Last Friday I was presented a unibody MacBook Pro with limited function of the new glass trackpad. Some gestures would work, but others wouldn’t. The first step in most any repair is to reset the SMC/PMU and PRAM, and then run Software Update, but these had no effect – even the trackpad firmware update didn’t help.
Knowing that the user on the machine was created by Migration Assistant, and that many problems like this are actually software based, I decided to create a new admin user on the machine. Turns out the trackpad worked fine under the clean user! Had the trackpad refused to work in the new user, I’d suspect hardware to be responsible; since the trackpad worked fine in the new user, I had to figure out what piece of the operating system was causing the failure.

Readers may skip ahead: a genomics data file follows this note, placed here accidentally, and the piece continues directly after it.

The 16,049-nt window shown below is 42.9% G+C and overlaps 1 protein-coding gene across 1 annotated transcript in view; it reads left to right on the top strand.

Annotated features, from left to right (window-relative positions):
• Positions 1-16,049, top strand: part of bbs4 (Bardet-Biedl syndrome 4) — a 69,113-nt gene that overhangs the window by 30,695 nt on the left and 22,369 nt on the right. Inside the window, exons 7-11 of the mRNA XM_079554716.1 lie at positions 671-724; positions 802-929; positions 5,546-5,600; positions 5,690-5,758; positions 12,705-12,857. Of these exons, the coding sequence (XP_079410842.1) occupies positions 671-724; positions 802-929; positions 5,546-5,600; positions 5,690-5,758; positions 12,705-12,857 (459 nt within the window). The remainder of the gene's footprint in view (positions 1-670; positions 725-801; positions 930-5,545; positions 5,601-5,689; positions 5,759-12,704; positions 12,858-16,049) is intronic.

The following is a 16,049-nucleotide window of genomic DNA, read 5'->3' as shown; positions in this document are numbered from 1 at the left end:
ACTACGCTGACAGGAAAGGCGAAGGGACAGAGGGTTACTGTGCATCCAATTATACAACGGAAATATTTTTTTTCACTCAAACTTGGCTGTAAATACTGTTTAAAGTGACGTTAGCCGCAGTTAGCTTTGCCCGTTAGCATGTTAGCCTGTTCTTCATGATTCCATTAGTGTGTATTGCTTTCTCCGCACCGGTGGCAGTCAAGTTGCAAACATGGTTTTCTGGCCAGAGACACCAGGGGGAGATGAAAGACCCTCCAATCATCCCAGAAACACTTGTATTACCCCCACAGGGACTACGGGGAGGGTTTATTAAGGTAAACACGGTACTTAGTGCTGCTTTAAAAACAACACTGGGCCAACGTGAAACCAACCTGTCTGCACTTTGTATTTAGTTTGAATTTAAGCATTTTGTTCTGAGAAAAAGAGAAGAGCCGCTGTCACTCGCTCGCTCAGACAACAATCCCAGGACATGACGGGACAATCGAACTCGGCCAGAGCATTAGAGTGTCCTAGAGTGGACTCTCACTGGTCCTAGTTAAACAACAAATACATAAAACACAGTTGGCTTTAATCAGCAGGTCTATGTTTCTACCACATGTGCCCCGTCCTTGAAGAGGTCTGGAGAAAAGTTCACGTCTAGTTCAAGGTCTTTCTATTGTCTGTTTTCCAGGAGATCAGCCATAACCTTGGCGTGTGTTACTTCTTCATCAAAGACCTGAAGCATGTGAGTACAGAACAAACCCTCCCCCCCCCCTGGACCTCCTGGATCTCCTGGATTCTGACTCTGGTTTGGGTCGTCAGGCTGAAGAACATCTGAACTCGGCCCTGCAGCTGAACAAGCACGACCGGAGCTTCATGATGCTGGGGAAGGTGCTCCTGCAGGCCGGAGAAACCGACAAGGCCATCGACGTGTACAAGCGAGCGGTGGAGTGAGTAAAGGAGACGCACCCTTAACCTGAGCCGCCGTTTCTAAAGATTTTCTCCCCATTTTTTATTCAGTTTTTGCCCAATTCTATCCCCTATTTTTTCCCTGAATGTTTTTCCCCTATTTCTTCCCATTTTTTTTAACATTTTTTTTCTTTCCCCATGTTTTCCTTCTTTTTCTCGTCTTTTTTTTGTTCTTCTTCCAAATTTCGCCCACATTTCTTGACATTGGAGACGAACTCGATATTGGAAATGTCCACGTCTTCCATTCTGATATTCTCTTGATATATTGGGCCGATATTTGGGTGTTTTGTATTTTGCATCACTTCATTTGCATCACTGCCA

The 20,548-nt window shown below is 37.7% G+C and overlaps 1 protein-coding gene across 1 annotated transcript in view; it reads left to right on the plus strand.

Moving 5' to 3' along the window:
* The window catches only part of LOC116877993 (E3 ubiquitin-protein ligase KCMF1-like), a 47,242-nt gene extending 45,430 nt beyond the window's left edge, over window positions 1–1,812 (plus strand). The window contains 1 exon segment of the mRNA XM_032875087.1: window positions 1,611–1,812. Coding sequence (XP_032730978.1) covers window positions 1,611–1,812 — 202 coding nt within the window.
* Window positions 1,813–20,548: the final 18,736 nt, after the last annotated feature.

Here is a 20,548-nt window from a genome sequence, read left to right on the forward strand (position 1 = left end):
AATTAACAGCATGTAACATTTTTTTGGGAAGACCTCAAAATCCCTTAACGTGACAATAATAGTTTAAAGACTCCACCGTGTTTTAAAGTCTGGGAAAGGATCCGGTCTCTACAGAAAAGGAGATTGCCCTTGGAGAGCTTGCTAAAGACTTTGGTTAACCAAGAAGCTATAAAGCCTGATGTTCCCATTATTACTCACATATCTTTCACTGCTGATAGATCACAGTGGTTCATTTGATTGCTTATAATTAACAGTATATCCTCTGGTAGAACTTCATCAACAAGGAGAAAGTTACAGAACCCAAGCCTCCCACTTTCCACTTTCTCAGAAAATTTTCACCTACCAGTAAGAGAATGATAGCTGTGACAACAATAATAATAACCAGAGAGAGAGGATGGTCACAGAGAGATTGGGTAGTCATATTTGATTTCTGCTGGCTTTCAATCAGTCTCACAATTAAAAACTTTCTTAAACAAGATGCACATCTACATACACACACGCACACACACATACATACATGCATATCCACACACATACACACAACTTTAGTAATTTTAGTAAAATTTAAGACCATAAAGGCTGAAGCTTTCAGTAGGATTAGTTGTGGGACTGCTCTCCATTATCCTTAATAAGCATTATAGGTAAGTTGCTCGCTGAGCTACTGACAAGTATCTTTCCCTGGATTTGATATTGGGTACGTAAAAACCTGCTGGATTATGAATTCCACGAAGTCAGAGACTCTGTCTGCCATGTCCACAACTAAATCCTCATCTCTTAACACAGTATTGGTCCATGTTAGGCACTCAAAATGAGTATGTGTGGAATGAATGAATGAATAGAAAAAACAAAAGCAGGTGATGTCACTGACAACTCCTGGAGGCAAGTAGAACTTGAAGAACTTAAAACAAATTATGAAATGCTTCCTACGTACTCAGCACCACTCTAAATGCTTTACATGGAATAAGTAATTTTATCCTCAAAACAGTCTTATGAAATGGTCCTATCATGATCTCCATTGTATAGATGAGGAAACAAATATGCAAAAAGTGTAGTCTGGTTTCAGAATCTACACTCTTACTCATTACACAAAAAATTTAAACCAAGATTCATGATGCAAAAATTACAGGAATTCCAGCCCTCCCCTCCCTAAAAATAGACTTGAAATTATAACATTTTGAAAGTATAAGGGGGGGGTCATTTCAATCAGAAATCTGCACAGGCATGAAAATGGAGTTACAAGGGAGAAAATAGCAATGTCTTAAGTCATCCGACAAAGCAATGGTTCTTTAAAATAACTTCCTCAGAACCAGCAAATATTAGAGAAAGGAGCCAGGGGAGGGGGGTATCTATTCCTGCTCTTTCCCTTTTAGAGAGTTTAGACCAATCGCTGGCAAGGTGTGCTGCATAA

First stop was the Preferences folder in the customer’s home folder. Looking through each and every one of the files, none jumped out at me as being possibly responsible for the behavior. After a bit of head scratching, I remembered that there are many invisible files on a Mac’s hard drive. These are files that begin with a period, like .GlobalPreferences.plist. But how to see these files if they’re invisible?
Well, the easiest way is through Terminal. To see a complete list of all files in a folder, type ls -a. The output for ~/Library/Preferences would show you several files near the top whose names begin with a period. In fact, .GlobalPreferences.plist was to blame here. I deleted it through the terminal using the rm command, restarted the computer, and all was well.